Confident Compassion
Confident Compassion

Confident Compassion

Confident Compassion

Author: Faraz Malik

Author: Faraz Malik

Date: October 4, 2023

Date: October 4, 2023

In our culture, the fear of offending someone has impacted the way we communicate with others effectively. This shows in our language, the words we choose, the inflections in our speech, and our body language.

While it is important to be aware of multicultural issues and socioeconomic statuses of others, confidence in delivering empathy, even at the risk of it being incorrect, is far more beneficial than cautiously sprinkling empathy.

To your surprise, rarely will we cause damage to an individual if our attempt in reflecting compassion is incorrect. In these cases, the other person will clarify if needed. This is common and a healthier approach in communicating effectively. However, the fear of offending someone can make a simple conversation quite heavy.

It is better to have a positive assumption of others. True Unconditional Positive Regard (Ḥusn al-ẓann) is to believe that the other person will view your comments in the best of light. They will give you the benefit of the doubt when comments are foggy. They will respond to you with compassion because they know you come from a good place. It takes two people with positive assumptions to have a healthy and beneficial conversation. Negative assumptions in a conversation is cancerous.

In other words, we are afraid to be confident in our compassion because we project our negative assumptions onto the other person in viewing us or our comments in a negative light.

Here are some tips on how to avoid this:

Paraphrase and Summarize instead of giving advice.

A bad example is: “Do you think scheduling things out might work for you?”

Use Open Questions instead of Closed Questions.

A common way we use closed questions is by inflecting our voice at the end of statements which subtly leads the person towards an answer.

😍 Do not say: “How did that make you feel?” or “Do you mean”.

Use statements and let the other person clarify.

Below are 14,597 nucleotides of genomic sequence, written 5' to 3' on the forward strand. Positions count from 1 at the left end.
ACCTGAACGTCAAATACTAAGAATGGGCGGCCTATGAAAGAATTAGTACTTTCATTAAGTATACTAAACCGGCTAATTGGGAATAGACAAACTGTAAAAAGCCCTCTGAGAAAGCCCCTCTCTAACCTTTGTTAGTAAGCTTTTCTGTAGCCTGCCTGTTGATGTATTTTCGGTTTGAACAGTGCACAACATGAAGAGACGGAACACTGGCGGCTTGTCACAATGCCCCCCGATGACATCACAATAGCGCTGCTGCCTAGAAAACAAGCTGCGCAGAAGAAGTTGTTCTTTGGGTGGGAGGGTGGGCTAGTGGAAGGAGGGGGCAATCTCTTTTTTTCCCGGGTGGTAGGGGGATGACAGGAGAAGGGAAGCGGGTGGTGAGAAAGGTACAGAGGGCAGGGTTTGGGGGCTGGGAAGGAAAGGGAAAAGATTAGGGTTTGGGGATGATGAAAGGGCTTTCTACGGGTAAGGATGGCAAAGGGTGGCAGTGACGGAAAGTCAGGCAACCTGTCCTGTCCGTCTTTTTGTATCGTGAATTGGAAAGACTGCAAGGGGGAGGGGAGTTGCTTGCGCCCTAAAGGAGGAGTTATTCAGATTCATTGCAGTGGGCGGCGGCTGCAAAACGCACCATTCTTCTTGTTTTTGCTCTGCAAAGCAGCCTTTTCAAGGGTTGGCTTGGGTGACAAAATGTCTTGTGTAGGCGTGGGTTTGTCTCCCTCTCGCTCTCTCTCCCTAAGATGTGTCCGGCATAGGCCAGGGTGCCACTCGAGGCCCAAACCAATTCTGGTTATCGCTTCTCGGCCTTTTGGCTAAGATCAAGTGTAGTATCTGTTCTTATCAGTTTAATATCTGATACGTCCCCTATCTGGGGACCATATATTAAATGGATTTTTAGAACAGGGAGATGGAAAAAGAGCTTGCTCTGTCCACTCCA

Don’t focus on the situation or other people.

Focus on the person you are talking to. Over focusing on others makes the other person feel like they have lost control.

Don’t use the word feel

👍 Don’t prematurely agree or disagree with what the other person is saying.

In our culture, the fear of offending someone has impacted the way we communicate with others effectively. This shows in our language, the words we choose, the inflections in our speech, and our body language.

While it is important to be aware of multicultural issues and socioeconomic statuses of others, confidence in delivering empathy, even at the risk of it being incorrect, is far more beneficial than cautiously sprinkling empathy.

To your surprise, rarely will we cause damage to an individual if our attempt in reflecting compassion is incorrect. In these cases, the other person will clarify if needed. This is common and a healthier approach in communicating effectively. However, the fear of offending someone can make a simple conversation quite heavy.

It is better to have a positive assumption of others. True Unconditional Positive Regard (Ḥusn al-ẓann) is to believe that the other person will view your comments in the best of light. They will give you the benefit of the doubt when comments are foggy. They will respond to you with compassion because they know you come from a good place. It takes two people with positive assumptions to have a healthy and beneficial conversation. Negative assumptions in a conversation is cancerous.

In other words, we are afraid to be confident in our compassion because we project our negative assumptions onto the other person in viewing us or our comments in a negative light.

Here are some tips on how to avoid this:

Paraphrase and Summarize instead of giving advice.

A bad example is: “Do you think scheduling things out might work for you?”

Use Open Questions instead of Closed Questions.

A common way we use closed questions is by inflecting our voice at the end of statements which subtly leads the person towards an answer.

😍 Do not say: “How did that make you feel?” or “Do you mean”.

Use statements and let the other person clarify.

Don’t focus on the situation or other people.

Focus on the person you are talking to. Over focusing on others makes the other person feel like they have lost control.

Don’t use the word feel

👍 Don’t prematurely agree or disagree with what the other person is saying.

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